Energy Institute

Has the drop in demand for electricity had an effect on prices?

Yes, it has affected prices in two ways and in opposite directions. Less demand for electricity means that lower cost generators supply a bigger proportion of our electricity and therefore the cost of electricity reduces. On the other hand, there are large fixed costs in the gas and electricity systems and if these fixed costs (for network and transmission) are spread over a smaller number of units produced then the price per unit increases.

One of the consequences of the drop in demand for electricity is that in the reduced market, competition has intensified between electricity generators. In practice the Market Operator schedules the lowest cost plants to run and with lower demand for electricity the need for higher cost plant is reduced. As a result, the wholesale electricity price, the price at which electricity suppliers such as Electric Ireland and SSE buy their power, has fallen (Fig.4, Fig.5).

Figure 4. Average monthly System Marginal Price (SMP) for 2013-2015.

  • Basic price
  • Taxes and levies
  • Test

Figure 5. Average system marginal price (SMP) and percentage change from 2008 to 2014

  • Actual FT
  • SMP % change
  • BNP (gas price)

Retail prices for consumers are also falling but more slowly as the impact of reductions in wholesale prices on customer bills are dampened by taxes, policy costs and the fixed costs of the transmission and distribution networks (30% of the cost of a unit) which have to be carried over less units causing that part of the cost to rise [1][2].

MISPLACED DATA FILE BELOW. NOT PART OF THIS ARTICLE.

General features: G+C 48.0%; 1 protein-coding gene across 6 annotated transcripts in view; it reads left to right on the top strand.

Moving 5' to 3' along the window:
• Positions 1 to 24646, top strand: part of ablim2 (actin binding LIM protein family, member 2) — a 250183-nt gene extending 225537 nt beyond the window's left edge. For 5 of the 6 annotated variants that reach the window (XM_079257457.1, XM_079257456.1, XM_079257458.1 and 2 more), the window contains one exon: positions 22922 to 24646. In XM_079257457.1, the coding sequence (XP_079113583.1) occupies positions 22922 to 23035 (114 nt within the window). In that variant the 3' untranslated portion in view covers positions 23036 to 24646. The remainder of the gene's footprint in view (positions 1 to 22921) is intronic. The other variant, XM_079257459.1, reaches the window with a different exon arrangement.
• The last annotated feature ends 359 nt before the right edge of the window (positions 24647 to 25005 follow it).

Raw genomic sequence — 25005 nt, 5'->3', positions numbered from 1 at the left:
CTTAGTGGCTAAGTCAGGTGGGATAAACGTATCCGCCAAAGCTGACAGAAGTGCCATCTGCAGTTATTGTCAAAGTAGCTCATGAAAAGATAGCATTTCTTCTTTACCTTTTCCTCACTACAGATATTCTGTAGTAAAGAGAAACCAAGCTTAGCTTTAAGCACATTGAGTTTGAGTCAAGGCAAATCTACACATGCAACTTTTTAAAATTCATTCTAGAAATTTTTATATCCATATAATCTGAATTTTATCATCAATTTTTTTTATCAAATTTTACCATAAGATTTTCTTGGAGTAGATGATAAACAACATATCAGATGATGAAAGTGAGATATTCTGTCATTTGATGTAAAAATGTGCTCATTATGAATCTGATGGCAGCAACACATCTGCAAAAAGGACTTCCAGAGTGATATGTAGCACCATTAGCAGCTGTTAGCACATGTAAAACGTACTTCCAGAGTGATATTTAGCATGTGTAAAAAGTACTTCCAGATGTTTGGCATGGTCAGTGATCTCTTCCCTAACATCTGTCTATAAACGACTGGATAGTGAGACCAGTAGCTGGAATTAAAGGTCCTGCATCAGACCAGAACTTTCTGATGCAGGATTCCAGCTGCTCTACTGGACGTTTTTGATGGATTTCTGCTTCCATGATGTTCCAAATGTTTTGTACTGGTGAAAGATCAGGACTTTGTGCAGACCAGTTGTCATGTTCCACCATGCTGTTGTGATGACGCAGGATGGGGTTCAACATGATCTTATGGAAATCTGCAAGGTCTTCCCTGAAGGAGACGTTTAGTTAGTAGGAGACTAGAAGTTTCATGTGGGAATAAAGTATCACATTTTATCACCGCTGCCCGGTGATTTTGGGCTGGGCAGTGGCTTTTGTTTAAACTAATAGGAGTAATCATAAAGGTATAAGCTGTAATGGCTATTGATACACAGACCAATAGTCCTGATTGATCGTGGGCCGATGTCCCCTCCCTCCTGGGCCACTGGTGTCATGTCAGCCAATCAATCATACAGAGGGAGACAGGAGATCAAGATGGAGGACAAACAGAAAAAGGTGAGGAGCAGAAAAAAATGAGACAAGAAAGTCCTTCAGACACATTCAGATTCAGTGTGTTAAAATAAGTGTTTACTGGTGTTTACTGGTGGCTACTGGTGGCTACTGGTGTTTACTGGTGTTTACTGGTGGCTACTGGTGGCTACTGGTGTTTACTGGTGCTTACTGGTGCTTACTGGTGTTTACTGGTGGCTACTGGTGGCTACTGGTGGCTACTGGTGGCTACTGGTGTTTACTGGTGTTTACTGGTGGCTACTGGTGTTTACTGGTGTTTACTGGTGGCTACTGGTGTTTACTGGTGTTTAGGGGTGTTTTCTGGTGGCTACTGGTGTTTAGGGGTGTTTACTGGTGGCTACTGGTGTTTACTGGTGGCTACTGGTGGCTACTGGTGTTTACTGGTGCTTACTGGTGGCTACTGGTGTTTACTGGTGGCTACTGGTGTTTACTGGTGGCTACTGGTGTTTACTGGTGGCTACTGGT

Other developments have put downward pressure on wholesale prices. These are:

  • More wind power connected to the system.
  • Lower natural gas prices.
  • Cheaper electricity being imported from Great Britain over the East-West interconnector1.

However, despite falling wholesale electricity prices, some customer charges most notably the network charges approved by the Commission for Energy Regulation (CER) and those levied through the public service obligation (PSO) have increased2.

The effect of the fall-off in demand on network charges can be gauged from one example given by the CER in its determination of the allowable costs for the transmission system. The allowable fixed costs of our grid and network infrastructure are determined annually. The Average Unit Price is calculated using these allowed costs divided by projected demand. The Average Unit Price increased by 4.7% on the 2013/2014 tariff-year, partly because the forecast demand was some 13% less that was originally anticipated3.

When usage goes down, there are fewer units of electricity to bear the fixed cost of the transmission and distribution system (and PSO) and the cost per unit goes up. Another way of looking at it is that the investment in the electricity transmission network is being under-utilised and therefore the cost rises for everyone connected to the system.

The fall-off in demand with the economic downturn also affected the size of the PSO levy and the average cost per unit of the PSO levy. For example, lower demand meant that Tynagh Energy, contracted at the peak of Ireland’s economic boom, had to be paid for even though it was now not needed to generate power. This is because the contract under which Tynagh was built guaranteed a certain level of payment to ensure it would recover its investment. This increased the size of the PSO. Coupled with this is the drop in demand which meant that there were fewer units of electricity among which to share the cost and the average unit cost increased. However, the PSO for the 2015/2016 tariff-year has been reduced by about 3%, mainly due to the anticipated expiry of contracts with Tynagh and Edenderry Power and Aughinish4.

As demand recovers and more electricity is delivered across the network, the fixed costs cost of transmitting are spread over a greater number of units and this part of the cost of each unit of electricity will fall.